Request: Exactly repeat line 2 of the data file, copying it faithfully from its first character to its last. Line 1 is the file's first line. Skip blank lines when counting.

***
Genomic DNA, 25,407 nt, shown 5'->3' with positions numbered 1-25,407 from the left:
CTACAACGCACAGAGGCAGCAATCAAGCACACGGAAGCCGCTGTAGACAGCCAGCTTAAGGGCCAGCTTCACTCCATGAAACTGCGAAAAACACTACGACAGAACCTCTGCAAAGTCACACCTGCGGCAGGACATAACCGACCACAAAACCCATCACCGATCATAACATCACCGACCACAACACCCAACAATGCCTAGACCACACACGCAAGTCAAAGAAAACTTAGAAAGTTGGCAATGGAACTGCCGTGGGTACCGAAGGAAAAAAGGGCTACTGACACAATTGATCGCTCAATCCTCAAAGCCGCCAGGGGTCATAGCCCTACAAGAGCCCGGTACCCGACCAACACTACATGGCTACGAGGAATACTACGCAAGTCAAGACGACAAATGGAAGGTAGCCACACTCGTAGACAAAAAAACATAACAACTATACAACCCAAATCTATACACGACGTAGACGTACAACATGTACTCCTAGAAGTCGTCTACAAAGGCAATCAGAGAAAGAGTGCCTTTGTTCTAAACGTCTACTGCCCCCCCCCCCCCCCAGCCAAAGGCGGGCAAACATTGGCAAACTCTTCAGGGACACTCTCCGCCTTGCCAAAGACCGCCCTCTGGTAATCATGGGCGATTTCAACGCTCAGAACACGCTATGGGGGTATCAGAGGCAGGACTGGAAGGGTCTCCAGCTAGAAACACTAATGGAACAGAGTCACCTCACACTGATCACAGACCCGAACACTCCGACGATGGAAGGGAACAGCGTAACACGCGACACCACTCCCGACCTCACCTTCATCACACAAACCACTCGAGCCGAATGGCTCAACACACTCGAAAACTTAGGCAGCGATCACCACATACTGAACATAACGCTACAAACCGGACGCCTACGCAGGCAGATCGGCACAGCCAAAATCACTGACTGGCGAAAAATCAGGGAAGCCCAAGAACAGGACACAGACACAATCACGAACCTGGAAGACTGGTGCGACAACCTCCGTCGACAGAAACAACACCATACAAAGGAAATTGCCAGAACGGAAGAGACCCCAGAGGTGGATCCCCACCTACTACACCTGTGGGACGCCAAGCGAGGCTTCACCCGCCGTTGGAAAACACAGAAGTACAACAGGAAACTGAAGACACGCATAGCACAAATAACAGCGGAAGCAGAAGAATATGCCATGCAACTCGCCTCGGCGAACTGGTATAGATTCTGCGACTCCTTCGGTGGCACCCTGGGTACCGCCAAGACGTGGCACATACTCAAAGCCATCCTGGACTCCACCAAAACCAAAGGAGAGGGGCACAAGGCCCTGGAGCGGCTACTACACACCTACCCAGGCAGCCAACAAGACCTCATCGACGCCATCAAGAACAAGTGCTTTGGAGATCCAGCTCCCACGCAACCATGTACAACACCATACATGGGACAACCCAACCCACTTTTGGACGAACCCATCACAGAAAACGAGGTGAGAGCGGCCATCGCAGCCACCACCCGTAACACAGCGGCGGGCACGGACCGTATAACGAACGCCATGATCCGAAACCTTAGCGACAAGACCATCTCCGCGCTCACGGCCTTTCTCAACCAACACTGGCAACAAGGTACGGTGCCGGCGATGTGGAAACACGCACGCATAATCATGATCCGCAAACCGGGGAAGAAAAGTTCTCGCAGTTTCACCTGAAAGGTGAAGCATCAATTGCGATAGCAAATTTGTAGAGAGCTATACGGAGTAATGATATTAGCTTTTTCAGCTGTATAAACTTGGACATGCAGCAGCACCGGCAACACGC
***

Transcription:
CTACAACGCACAGAGGCAGCAATCAAGCACACGGAAGCCGCTGTAGACAGCCAGCTTAAGGGCCAGCTTCACTCCATGAAACTGCGAAAAACACTACGACAGAACCTCTGCAAAGTCACACCTGCGGCAGGACATAACCGACCACAAAACCCATCACCGATCATAACATCACCGACCACAACACCCAACAATGCCTAGACCACACACGCAAGTCAAAGAAAACTTAGAAAGTTGGCAATGGAACTGCCGTGGGTACCGAAGGAAAAAAGGGCTACTGACACAATTGATCGCTCAATCCTCAAAGCCGCCAGGGGTCATAGCCCTACAAGAGCCCGGTACCCGACCAACACTACATGGCTACGAGGAATACTACGCAAGTCAAGACGACAAATGGAAGGTAGCCACACTCGTAGACAAAAAAACATAACAACTATACAACCCAAATCTATACACGACGTAGACGTACAACATGTACTCCTAGAAGTCGTCTACAAAGGCAATCAGAGAAAGAGTGCCTTTGTTCTAAACGTCTACTGCCCCCCCCCCCCCCCAGCCAAAGGCGGGCAAACATTGGCAAACTCTTCAGGGACACTCTCCGCCTTGCCAAAGACCGCCCTCTGGTAATCATGGGCGATTTCAACGCTCAGAACACGCTATGGGGGTATCAGAGGCAGGACTGGAAGGGTCTCCAGCTAGAAACACTAATGGAACAGAGTCACCTCACACTGATCACAGACCCGAACACTCCGACGATGGAAGGGAACAGCGTAACACGCGACACCACTCCCGACCTCACCTTCATCACACAAACCACTCGAGCCGAATGGCTCAACACACTCGAAAACTTAGGCAGCGATCACCACATACTGAACATAACGCTACAAACCGGACGCCTACGCAGGCAGATCGGCACAGCCAAAATCACTGACTGGCGAAAAATCAGGGAAGCCCAAGAACAGGACACAGACACAATCACGAACCTGGAAGACTGGTGCGACAACCTCCGTCGACAGAAACAACACCATACAAAGGAAATTGCCAGAACGGAAGAGACCCCAGAGGTGGATCCCCACCTACTACACCTGTGGGACGCCAAGCGAGGCTTCACCCGCCGTTGGAAAACACAGAAGTACAACAGGAAACTGAAGACACGCATAGCACAAATAACAGCGGAAGCAGAAGAATATGCCATGCAACTCGCCTCGGCGAACTGGTATAGATTCTGCGACTCCTTCGGTGGCACCCTGGGTACCGCCAAGACGTGGCACATACTCAAAGCCATCCTGGACTCCACCAAAACCAAAGGAGAGGGGCACAAGGCCCTGGAGCGGCTACTACACACCTACCCAGGCAGCCAACAAGACCTCATCGACGCCATCAAGAACAAGTGCTTTGGAGATCCAGCTCCCACGCAACCATGTACAACACCATACATGGGACAACCCAACCCACTTTTGGACGAACCCATCACAGAAAACGAGGTGAGAGCGGCCATCGCAGCCACCACCCGTAACACAGCGGCGGGCACGGACCGTATAACGAACGCCATGATCCGAAACCTTAGCGACAAGACCATCTCCGCGCTCACGGCCTTTCTCAACCAACACTGGCAACAAGGTACGGTGCCGGCGATGTGGAAACACGCACGCATAATCATGATCCGCAAACCGGGGAAGAAAAGTTCTCGCAGTTTCACCTGAAAGGTGAAGCATCAATTGCGATAGCAAATTTGTAGAGAGCTATACGGAGTAATGATATTAGCTTTTTCAGCTGTATAAACTTGGACATGCAGCAGCACCGGCAACACGC